06 Feb The Aspergian Model of Medicine (lol)
A pentagon assessment that Vladimir Putin might have a form of Asperger syndrome was all over the news this week. Asperger’s is an autism spectrum disorder that is characterized by difficulties with social interaction and nonverbal communication. It often involves restricted and repetitive patterns of behavior and interests. The Austrian pediatrician, Hans Asperger, who first wrote about the condition in 1944, noted that his patients also exhibited a significant lack of empathy. Like all diagnoses, the definition and construct of Asperger’s has morphed and changed over the years, illustrating that the definition and delineation of these issues exists within a cultural context. For example, Asperger’s was once seen as a disease with a possible genetic basis. According to Wikipedia, “Some researchers and people with Asperger’s have advocated a shift in attitudes toward the view that it is a difference, rather than a disability that must be treated or cured”.
In looking at the practice of Science in relation to Medicine, it struck me as a bit Aspergian the way most doctors approach patients. Like the definition of Asperger’s, medical studies are characterized by “restrictive and repetitive patterns.” Similarly, people who have been labeled as having Asperger’s have trouble reading other people’s emotions. The “normal way” that doctors interact with patients in our culture, especially with pain patients, rarely involves dealing with (or even acknowledging) their emotions. Emotions are difficult to quantify, so they are especially hard to study. Whenever we read about medical studies, we hear about people being held to restrictive patterns, but unless the drugs being tested have to do with “mood disorders,” the emotional state of the patient is rarely considered.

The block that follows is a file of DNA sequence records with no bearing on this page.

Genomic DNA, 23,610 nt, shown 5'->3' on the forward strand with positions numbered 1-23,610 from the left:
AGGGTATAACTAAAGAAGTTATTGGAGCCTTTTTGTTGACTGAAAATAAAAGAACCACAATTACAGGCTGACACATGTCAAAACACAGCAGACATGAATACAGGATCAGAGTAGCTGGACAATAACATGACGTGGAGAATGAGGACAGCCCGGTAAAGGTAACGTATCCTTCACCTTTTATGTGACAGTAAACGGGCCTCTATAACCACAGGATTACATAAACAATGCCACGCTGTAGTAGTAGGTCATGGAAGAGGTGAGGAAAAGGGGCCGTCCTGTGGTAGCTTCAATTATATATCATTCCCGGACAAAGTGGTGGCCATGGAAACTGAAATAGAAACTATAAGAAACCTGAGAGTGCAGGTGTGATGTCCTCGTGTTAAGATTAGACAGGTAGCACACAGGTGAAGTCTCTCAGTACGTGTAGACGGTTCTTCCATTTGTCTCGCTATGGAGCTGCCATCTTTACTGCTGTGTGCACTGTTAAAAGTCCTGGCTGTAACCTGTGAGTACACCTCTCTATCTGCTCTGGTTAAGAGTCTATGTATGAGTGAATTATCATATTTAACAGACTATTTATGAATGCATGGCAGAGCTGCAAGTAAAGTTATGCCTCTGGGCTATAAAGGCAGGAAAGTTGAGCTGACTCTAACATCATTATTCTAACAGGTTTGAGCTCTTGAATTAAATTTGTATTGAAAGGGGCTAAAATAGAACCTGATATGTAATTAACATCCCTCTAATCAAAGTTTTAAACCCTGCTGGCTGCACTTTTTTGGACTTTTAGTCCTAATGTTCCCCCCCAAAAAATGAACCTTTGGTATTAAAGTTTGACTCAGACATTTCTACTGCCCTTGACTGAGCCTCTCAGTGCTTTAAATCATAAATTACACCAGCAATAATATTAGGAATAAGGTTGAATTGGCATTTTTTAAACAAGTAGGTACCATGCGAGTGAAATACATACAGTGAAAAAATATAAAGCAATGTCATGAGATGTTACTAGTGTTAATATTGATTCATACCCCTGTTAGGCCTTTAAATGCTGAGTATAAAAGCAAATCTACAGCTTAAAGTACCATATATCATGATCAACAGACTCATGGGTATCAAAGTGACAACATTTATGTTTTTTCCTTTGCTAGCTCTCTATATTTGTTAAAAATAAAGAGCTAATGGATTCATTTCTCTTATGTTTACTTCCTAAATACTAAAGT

A few months ago, one of my father’s former colleagues in the UNC Psychology Department told me that another colleague of theirs did a study of people with back pain who applied for disability. 100 patients were randomly given, or denied, the designation. For the most part, those who were given disability were still suffering from back pain a year later. The ones who were denied disability had almost all recovered completely. The way we look at situations affects them. If we declare that people have a disability, then it becomes a part of their identity. Perhaps this is partly why people with an Asperger’s designation have advocated that it be seen as difference rather than a disability.